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Thursday, June 18, 2015

Fall Back Into The Spring: Nostalgia, Ranma, and Rumiko

Pictured above: a ridiculously small percentage of the Ranma 1/2 cast,
fulfilling the rule that a Takahashi manga has to have more characters than Game of Thrones.
There are few series that invoke a deep sense of fan-based nostalgia as Ranma ½, which could have easily gone down in history as Rumiko Takahashi's most popular and beloved series until Inuyasha came along and knocked it off its throne. It also helps that while Ranma and Inuyasha are both wacky fantasy-based romantic hijink programs, Inuyasha benefited from being more accessible to U.S. fans, airing on American TV, and appealing to young female viewers with its telenovela romance of Inuyasha and Kagome.

Ranma, however, is special and always will be to me. When I think Ranma, I think about renting the first VHS of Ranma 1/2's anime from the local Blockbuster, then watching it in my mom's room on her tiny television set and watching the martial arts madness fly across the screen. I never actually finished the anime – a lot of episodes plus films and movies made it a hard project to complete when the Blockbusters doesn't keep new tapes in stock – but I still have a great fondness for the animation and the opening/ending themes, which have become iconic in their own right.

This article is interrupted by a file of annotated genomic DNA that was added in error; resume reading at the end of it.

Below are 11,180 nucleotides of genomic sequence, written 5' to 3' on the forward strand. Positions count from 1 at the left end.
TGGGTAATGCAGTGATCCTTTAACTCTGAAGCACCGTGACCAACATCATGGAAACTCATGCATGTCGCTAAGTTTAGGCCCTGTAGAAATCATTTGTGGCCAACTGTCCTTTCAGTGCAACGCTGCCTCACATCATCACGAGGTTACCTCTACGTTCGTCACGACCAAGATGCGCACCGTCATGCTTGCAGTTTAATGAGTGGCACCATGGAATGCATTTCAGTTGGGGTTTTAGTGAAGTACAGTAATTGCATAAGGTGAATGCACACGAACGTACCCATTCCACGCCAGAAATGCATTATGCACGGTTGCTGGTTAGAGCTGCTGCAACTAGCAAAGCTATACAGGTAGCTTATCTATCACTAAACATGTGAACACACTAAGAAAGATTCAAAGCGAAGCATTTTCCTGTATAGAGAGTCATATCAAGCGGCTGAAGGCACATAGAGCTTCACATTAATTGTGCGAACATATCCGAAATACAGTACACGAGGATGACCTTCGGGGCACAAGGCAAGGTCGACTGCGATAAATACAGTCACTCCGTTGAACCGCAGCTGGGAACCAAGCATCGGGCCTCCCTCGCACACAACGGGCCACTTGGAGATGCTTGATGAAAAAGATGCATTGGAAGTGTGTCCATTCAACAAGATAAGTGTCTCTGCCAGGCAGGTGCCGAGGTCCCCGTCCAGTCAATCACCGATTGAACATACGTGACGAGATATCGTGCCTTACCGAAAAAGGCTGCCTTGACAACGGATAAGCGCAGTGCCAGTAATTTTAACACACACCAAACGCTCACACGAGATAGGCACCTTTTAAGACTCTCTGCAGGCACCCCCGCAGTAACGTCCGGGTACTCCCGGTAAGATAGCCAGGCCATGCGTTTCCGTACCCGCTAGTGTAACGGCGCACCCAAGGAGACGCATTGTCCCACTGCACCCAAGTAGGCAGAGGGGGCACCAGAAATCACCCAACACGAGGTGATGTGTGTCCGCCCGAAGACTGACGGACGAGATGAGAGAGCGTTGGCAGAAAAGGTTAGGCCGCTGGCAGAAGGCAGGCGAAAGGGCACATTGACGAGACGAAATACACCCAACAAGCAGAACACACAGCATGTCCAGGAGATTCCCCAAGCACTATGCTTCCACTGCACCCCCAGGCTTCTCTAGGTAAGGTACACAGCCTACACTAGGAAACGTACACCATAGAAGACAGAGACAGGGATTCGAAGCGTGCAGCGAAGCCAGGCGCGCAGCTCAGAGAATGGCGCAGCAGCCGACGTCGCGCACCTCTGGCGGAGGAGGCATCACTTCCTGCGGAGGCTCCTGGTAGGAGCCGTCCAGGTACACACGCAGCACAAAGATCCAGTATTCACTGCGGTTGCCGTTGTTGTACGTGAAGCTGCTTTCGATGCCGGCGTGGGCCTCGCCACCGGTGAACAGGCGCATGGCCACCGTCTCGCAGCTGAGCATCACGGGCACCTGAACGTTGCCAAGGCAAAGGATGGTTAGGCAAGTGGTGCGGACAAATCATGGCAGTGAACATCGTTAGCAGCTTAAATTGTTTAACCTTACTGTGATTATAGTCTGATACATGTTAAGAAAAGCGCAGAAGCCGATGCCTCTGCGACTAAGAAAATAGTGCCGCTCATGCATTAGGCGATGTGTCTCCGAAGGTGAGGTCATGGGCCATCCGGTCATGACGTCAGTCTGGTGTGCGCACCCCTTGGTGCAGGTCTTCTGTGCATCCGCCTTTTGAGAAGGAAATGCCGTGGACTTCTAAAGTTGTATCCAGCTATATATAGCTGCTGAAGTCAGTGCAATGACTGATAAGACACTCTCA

God bless whoever uploaded their
own pic of the Ranma VHS to Amazon.
(Ranma, somehow, was not the silliest anime I managed to rent at that time; I somehow got my hands on such series as Birdy the Mighty and Oh My Goddess' OVA and Devil Hunter Yohko. It's probably for the best that I always watched them when my parents were at work during the summer – especially with Yohko!)

Beyond the warped VHS haze of memory, I can recall reading a bit of Ranma in practically every format Viz Media made it available in: individual issues, un-flipped and flipped graphic novels, and now the 2-in-1 omnibus re-releases. As I reread the series via the omnibus releases, I can feel my subconscious slip back into what was once my neighborhood comic shop, where I gobbled up issues of Sailor Moon and Gundam Wing and Card Captor Sakura and Oh My Goddess and Princess Prince and yes, Ranma ½.

Reading Ranma, in retrospect, reminds me a lot of another manga-ka who I've recent more recently and is actually tied in real life to Rumiko Takahashi's work – and that is Mitsuru Adachi, author of such works as Touch and Cross Game. The first two volumes of Ranma definitely feel like Adachi and Takashi at the very least talked shop about the story while working on their respective series. It has heavy shades of Adachi's balancing act of slapstick humor and heartfelt character moments, punctuated by hilarious facial expressions and visual gags.